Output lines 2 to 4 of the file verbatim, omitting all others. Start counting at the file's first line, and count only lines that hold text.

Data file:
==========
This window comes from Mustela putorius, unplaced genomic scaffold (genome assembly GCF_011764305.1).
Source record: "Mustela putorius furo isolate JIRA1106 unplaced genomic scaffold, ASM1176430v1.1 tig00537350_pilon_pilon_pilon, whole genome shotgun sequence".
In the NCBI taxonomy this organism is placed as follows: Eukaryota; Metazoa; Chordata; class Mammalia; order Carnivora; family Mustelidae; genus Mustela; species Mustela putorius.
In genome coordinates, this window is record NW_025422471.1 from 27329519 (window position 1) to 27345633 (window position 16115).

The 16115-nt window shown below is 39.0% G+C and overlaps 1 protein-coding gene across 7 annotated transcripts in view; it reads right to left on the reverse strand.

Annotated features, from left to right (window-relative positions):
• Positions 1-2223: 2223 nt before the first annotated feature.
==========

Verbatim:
Source record: "Mustela putorius furo isolate JIRA1106 unplaced genomic scaffold, ASM1176430v1.1 tig00537350_pilon_pilon_pilon, whole genome shotgun sequence".
In the NCBI taxonomy this organism is placed as follows: Eukaryota; Metazoa; Chordata; class Mammalia; order Carnivora; family Mustelidae; genus Mustela; species Mustela putorius.
In genome coordinates, this window is record NW_025422471.1 from 27329519 (window position 1) to 27345633 (window position 16115).